Dallas is not afraid of spectacle. It’s also a serious art city with its discerning collectors and well-regarded museums (there are shows on Ida O’Keeffe and Günther Förg right now.) But even locals who don’t ever make it into the museums can enjoy the Aurora public art showcase downtown, which has been quietly upping the ante since 2010. Last weekend was its latest iteration.
Co-founded by Dallas artists Shane Pennington and Joshua King, along with founding director of the Dallas Arts District and former city council member Veletta Forsythe Lill, the one-night event bills itself as “an open-air, urban playground of new media art.” This year’s edition — the theme was “Future Worlds” — marked the first time local, national, and international curators were brought together. Aurora director of programming Monica Salazar, who is based in Berlin but grew up in Texas, brought together fellow Berlin curator Nadim Samman and the former chief curator at the Dallas Contemporary — now the head of Creative Time in New York — Justine Ludwig along with Dooeun Choi and Danielle Avram to elevate its profile on the international stage
There were 17 light-, video-, and sound-based installations around Dallas City Hall and the adjacent convention center. In spite of a flash thunderstorm that dampened the mood momentarily, the November 3 festivities lured thousands of curious spectators downtown.
“Future Worlds” dazzled, entertained, and aggravated. There was a text-based light installation All The Light You See by Texas-based Alicia Eggert and an ephemeral sculpture of billowing smoke titled Freisetzung by Berlin-based Fabian Knecht. In teamVOID and Youngkak Cho’s Circulation, the audience was invited to interact with a pair of KUKA robots programmed with mischievous personality matrices. Two participants at a time were tasked with helping recover and return ladles of water from the plaza’s fountain — often to humorous effect.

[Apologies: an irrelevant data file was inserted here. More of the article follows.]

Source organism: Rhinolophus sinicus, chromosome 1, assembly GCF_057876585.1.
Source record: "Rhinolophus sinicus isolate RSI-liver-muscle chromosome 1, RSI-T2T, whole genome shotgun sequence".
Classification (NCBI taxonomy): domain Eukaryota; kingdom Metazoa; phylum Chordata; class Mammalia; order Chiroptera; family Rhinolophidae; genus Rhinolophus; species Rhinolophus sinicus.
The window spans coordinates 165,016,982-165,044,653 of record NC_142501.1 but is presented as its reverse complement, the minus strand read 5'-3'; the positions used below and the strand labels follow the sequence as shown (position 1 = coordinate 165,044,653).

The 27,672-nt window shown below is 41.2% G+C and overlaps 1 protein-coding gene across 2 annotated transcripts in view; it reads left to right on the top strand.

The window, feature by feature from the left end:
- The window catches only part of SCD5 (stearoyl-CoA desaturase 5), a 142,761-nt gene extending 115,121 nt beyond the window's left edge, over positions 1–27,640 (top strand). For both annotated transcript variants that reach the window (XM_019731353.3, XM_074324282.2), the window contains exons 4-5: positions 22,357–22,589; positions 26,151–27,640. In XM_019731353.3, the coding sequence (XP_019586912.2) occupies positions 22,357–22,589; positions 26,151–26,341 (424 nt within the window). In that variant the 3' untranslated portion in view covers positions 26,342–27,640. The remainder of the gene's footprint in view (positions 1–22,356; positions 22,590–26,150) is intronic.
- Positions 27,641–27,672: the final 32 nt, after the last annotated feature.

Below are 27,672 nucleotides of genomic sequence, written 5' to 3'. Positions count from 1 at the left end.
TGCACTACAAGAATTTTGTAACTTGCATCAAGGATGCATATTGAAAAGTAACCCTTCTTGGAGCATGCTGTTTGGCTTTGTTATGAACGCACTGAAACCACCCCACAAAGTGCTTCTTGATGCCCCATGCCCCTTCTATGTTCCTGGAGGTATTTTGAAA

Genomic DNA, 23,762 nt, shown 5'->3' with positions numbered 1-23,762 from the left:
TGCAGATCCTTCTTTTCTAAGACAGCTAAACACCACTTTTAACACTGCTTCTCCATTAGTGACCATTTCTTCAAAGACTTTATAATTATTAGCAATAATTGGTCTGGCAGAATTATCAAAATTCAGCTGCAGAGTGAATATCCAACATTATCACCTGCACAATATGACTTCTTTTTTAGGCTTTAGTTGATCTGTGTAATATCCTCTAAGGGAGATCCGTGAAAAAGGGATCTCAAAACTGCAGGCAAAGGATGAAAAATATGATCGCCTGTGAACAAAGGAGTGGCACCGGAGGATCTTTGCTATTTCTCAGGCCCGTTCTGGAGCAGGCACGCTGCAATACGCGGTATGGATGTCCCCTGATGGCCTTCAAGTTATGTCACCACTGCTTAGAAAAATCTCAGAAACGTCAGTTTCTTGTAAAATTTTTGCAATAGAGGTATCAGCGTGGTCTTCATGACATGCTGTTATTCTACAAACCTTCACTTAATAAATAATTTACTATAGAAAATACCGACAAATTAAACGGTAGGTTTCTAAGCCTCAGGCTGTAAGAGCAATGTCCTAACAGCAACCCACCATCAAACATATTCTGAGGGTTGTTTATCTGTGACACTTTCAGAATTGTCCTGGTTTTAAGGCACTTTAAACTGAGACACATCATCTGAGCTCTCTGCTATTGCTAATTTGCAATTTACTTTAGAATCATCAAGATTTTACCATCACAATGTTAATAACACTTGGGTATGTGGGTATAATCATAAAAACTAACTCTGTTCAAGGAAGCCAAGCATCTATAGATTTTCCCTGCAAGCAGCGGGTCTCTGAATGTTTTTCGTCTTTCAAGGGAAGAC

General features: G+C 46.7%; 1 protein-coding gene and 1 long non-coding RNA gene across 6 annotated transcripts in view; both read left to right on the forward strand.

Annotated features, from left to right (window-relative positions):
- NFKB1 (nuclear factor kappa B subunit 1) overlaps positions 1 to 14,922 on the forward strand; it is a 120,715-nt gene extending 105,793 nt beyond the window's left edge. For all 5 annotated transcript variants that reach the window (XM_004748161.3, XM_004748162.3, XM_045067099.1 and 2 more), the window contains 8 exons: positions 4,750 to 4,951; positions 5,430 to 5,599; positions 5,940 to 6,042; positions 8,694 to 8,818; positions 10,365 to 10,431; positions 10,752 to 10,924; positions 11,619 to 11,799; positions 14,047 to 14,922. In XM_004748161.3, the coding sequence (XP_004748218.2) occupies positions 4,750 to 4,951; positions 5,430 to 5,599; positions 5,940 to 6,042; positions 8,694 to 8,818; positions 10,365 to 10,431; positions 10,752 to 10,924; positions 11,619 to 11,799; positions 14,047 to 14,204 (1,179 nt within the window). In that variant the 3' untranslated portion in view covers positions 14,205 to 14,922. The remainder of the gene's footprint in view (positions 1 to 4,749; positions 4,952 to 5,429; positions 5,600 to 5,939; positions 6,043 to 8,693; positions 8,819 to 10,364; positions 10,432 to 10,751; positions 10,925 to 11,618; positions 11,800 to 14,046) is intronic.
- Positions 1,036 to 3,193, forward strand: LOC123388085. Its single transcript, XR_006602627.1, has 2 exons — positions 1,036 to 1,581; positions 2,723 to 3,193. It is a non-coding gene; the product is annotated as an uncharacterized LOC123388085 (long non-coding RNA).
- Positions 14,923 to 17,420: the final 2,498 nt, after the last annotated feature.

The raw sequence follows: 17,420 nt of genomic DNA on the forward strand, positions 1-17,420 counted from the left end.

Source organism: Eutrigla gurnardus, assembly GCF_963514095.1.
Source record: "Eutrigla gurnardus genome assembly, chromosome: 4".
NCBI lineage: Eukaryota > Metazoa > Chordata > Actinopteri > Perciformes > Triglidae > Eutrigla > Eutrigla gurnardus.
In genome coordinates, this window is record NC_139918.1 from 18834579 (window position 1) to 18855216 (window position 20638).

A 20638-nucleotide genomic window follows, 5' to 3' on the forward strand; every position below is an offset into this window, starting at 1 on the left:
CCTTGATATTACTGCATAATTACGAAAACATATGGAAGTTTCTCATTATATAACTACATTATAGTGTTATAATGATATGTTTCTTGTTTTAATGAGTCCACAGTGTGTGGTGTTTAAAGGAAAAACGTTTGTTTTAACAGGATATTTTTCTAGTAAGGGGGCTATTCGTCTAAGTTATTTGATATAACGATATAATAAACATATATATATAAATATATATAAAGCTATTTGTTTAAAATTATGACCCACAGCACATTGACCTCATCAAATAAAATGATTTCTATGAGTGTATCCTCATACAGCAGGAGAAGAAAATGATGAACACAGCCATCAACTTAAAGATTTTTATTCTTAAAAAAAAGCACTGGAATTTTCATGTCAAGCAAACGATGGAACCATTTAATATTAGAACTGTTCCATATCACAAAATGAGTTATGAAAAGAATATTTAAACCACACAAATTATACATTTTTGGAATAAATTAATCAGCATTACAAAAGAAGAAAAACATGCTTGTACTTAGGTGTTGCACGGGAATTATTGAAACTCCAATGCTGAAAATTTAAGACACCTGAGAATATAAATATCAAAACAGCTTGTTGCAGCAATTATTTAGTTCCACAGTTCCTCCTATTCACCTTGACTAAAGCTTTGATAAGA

Simon Mullan’s automobile-powered soundscape continuous power was another highlight, engaging bewildered audiences. A communion of eight motor vehicles in various stages of disrepair blasted searing sonic compositions — a dramatic sensorial display that conjured Blade Runner-visions of a rodeo dystopia.
It’s a balancing act to maintain curatorial integrity and conceptual criticality while being accessible and popular. At Aurora, there seems to be more of the same big fun art that has been pervading the art world for several years now. But what it lacked for overall message it made up for with flash and sensation.